HIGHLIGHTS:

  • A three-judge panel for the U.S. Court of Appeals for the Ninth Circuit held on Sept. 14, 2015, that a copyright owner must consider whether a third party's online use of copyrighted content constitutes fair use before sending a notice to have the content removed.
  • The 9th Circuit's decision in Lenz v. Universal Music Corp. et al. increases the administrative burden for copyright holders in policing the use of their works online.

A three-judge panel for the U.S. Court of Appeals for the Ninth Circuit held on Sept. 14, 2015, that a copyright owner must consider whether a third party's online use of copyrighted content constitutes fair use before sending a notice to have the content removed. The 9th Circuit's decision in Lenz v. Universal Music Corp. et al. increases the administrative burden for copyright holders in policing the use of their works online.

The case concerns a 29-second YouTube video uploaded by Stephanie Lenz of her then-13-month-old son dancing to "Let's Go Crazy," a song by the artist known as Prince. Universal submitted a notice to YouTube to take down the video. The takedown notice included the following statement by Universal, as required under the Digital Millennium Copyright Act (DMCA): "We have a good faith belief that the above-described activity is not authorized by the copyright owner, its agent, or the law." 17 U.S.C. §512(c)(3)(A)(v). After submitting counter-notices to YouTube to have the video reinstated, Lenz ultimately sued Universal under Section 512(f) of the DMCA, which provides for recovery of damages for "knowingly materially misrepresent[ing] ... that material or activity is infringing." (Since the enactment of the DMCA in 1998, fewer than five plaintiffs have obtained money damages under Section 512(f).)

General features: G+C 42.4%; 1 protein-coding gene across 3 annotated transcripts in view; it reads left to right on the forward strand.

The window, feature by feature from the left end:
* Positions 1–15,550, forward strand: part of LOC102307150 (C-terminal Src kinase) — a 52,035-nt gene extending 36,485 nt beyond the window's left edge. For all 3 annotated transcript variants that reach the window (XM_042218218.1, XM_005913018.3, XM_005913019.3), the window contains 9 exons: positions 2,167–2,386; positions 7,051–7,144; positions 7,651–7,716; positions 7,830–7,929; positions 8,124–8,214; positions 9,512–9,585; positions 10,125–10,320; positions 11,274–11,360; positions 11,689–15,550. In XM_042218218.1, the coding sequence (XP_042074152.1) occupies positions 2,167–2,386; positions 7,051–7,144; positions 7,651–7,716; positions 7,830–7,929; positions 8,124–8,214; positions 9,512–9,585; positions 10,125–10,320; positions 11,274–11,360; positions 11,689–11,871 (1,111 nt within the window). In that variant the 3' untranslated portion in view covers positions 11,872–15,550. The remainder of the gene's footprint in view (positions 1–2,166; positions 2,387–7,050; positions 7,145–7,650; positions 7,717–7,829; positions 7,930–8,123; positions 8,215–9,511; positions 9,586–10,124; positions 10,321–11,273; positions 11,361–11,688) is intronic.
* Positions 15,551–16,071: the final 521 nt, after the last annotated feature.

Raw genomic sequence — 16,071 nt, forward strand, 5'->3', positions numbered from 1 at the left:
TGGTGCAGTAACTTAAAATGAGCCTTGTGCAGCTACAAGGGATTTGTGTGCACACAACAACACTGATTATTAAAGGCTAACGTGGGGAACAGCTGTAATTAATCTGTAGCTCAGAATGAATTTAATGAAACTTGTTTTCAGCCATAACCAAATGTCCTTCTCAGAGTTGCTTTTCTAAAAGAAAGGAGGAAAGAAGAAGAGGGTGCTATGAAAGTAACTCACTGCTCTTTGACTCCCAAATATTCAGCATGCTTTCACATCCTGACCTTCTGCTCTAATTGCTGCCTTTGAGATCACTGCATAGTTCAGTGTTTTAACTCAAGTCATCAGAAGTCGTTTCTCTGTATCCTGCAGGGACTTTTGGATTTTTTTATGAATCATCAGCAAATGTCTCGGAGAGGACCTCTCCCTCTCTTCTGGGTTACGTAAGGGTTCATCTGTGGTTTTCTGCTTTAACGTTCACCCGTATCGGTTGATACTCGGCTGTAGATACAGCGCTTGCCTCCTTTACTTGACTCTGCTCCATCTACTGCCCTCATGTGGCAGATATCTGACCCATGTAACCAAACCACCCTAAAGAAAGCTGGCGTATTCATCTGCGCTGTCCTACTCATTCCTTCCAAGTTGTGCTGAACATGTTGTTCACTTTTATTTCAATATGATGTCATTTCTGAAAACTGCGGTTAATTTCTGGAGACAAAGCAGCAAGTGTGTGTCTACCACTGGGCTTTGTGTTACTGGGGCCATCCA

The 9th Circuit held that, because fair use is expressly authorized by "the law" (i.e., Section 107 of the Copyright Act), a copyright owner cannot possess a "good faith belief" that allegedly infringing content is not "authorized by ... the law" without first considering fair use. Under the 9th Circuit's decision, a copyright holder's burden is met if it forms a "subjective good faith belief that the allegedly infringing material does not constitute fair use," regardless of whether that belief is correct. Opinion at 17 (emphasis in original). "[A] copyright holder's consideration of fair use need not be searching or intensive," but it must go beyond mere "lip service." Id. In the absence of such consideration, a copyright holder may be liable for at least nominal damages, regardless of any actual monetary loss suffered by the user.

Having affirmed the District Court's denial of the parties' cross-motions for summary judgment, the 9th Circuit remanded the case for further consideration, including, if liability is ultimately found, whether an award may include attorneys' fees.